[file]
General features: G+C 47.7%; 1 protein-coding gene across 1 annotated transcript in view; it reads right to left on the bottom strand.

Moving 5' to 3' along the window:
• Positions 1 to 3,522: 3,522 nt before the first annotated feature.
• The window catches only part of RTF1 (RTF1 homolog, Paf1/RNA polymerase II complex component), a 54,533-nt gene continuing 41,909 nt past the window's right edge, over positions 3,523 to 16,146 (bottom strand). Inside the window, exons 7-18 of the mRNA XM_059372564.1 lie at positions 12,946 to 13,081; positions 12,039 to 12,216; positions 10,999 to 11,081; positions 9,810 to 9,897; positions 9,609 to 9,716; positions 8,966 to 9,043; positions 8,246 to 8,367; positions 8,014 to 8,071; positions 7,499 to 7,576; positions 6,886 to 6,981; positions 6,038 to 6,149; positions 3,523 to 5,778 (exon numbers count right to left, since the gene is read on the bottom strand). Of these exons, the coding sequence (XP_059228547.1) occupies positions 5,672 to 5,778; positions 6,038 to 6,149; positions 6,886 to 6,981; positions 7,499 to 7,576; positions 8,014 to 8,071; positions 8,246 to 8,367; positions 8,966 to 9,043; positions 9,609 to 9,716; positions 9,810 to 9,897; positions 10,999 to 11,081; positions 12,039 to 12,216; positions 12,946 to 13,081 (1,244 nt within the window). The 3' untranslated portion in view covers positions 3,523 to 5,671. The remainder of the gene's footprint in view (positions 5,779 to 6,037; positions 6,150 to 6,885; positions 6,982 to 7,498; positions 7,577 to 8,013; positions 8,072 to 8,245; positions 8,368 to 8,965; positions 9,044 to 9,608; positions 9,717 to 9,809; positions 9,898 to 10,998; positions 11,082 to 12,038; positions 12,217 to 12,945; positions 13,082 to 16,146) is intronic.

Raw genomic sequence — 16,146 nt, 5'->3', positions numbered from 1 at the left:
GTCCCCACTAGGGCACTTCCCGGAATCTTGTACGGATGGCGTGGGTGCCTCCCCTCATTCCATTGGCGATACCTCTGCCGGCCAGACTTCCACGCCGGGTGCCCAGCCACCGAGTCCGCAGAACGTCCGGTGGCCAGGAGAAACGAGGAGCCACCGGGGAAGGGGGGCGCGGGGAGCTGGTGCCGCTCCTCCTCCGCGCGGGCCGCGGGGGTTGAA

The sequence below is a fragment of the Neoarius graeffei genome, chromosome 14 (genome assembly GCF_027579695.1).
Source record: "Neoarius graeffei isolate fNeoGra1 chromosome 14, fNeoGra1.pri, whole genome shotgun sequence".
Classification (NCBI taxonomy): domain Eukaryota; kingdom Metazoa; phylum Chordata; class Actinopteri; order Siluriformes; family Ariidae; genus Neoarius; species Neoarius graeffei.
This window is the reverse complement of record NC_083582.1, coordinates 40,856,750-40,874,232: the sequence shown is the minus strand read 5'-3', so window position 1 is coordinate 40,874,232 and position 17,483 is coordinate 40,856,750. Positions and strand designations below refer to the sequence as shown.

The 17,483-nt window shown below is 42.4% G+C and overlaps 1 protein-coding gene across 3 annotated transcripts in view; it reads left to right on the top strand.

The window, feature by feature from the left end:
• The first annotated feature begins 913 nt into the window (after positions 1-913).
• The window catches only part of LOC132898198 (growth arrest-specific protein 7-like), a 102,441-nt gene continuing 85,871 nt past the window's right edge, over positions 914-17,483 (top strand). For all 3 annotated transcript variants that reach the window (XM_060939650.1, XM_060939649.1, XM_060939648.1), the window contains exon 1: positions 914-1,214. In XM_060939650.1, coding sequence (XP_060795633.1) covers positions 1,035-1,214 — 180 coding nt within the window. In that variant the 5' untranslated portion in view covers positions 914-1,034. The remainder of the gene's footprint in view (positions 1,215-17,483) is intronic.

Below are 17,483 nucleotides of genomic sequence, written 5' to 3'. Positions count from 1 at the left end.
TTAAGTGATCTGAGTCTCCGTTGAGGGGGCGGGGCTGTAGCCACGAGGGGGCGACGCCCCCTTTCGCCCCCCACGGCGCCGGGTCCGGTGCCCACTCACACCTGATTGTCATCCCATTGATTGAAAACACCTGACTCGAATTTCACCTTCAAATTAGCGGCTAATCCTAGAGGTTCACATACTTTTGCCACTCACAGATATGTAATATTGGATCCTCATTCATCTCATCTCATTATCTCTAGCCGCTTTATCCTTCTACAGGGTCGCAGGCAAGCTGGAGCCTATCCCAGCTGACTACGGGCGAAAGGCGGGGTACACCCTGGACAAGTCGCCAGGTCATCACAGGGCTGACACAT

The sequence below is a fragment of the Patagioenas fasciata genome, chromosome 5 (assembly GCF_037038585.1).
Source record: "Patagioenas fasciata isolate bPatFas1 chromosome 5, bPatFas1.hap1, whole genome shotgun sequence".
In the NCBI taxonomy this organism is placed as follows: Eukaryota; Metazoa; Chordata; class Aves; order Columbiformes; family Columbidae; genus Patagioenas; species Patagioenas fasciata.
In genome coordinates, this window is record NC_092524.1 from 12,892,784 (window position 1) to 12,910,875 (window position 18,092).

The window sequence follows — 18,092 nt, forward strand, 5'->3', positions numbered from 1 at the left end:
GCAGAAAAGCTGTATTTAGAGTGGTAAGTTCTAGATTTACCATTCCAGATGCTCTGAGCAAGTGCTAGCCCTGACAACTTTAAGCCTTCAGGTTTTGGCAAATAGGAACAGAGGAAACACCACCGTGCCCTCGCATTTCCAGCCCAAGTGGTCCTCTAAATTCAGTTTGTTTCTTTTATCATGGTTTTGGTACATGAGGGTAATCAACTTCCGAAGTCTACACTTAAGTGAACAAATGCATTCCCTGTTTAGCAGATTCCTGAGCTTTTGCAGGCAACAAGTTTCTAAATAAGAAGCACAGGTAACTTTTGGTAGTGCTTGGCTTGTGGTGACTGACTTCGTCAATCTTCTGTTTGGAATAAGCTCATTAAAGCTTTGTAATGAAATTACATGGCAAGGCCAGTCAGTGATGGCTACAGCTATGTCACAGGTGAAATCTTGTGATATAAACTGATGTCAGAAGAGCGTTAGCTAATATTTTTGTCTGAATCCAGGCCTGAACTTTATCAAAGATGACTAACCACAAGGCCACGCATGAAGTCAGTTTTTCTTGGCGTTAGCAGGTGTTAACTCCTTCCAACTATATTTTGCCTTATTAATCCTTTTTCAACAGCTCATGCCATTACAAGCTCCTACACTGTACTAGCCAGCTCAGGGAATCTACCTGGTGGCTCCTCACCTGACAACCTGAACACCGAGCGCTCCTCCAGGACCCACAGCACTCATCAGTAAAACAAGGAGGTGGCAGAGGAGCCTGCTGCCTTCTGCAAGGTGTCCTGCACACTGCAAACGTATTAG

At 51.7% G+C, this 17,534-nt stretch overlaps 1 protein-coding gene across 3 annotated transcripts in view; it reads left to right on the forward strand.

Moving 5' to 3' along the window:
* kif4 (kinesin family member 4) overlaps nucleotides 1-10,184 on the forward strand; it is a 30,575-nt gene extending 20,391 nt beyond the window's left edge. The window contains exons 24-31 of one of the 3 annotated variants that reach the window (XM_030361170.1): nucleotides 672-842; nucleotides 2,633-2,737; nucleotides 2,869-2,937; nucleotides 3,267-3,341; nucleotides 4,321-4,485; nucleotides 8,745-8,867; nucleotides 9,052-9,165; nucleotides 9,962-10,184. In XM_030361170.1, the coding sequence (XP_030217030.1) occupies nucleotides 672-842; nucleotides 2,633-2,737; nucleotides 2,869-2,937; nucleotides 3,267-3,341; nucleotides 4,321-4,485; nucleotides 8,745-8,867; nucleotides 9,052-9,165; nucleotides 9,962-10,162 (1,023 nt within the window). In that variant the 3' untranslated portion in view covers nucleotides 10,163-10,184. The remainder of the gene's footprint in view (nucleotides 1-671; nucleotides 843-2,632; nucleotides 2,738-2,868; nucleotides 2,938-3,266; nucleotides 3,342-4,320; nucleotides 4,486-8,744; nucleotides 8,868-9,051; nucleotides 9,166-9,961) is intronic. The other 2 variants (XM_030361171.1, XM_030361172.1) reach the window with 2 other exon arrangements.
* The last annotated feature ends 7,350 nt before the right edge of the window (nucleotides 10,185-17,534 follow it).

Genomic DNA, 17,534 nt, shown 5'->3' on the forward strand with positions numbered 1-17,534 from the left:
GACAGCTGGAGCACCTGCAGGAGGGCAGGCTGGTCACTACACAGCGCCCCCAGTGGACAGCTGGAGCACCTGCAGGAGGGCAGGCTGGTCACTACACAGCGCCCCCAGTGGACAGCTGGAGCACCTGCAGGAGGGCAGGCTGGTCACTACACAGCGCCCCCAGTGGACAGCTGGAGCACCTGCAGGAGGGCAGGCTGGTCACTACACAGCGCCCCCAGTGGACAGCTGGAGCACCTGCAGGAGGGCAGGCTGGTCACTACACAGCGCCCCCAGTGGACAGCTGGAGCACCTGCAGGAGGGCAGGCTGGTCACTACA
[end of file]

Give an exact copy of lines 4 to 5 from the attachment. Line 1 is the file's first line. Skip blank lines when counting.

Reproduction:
• The window catches only part of RTF1 (RTF1 homolog, Paf1/RNA polymerase II complex component), a 54,533-nt gene continuing 41,909 nt past the window's right edge, over positions 3,523 to 16,146 (bottom strand). Inside the window, exons 7-18 of the mRNA XM_059372564.1 lie at positions 12,946 to 13,081; positions 12,039 to 12,216; positions 10,999 to 11,081; positions 9,810 to 9,897; positions 9,609 to 9,716; positions 8,966 to 9,043; positions 8,246 to 8,367; positions 8,014 to 8,071; positions 7,499 to 7,576; positions 6,886 to 6,981; positions 6,038 to 6,149; positions 3,523 to 5,778 (exon numbers count right to left, since the gene is read on the bottom strand). Of these exons, the coding sequence (XP_059228547.1) occupies positions 5,672 to 5,778; positions 6,038 to 6,149; positions 6,886 to 6,981; positions 7,499 to 7,576; positions 8,014 to 8,071; positions 8,246 to 8,367; positions 8,966 to 9,043; positions 9,609 to 9,716; positions 9,810 to 9,897; positions 10,999 to 11,081; positions 12,039 to 12,216; positions 12,946 to 13,081 (1,244 nt within the window). The 3' untranslated portion in view covers positions 3,523 to 5,671. The remainder of the gene's footprint in view (positions 5,779 to 6,037; positions 6,150 to 6,885; positions 6,982 to 7,498; positions 7,577 to 8,013; positions 8,072 to 8,245; positions 8,368 to 8,965; positions 9,044 to 9,608; positions 9,717 to 9,809; positions 9,898 to 10,998; positions 11,082 to 12,038; positions 12,217 to 12,945; positions 13,082 to 16,146) is intronic.

Raw genomic sequence — 16,146 nt, 5'->3', positions numbered from 1 at the left: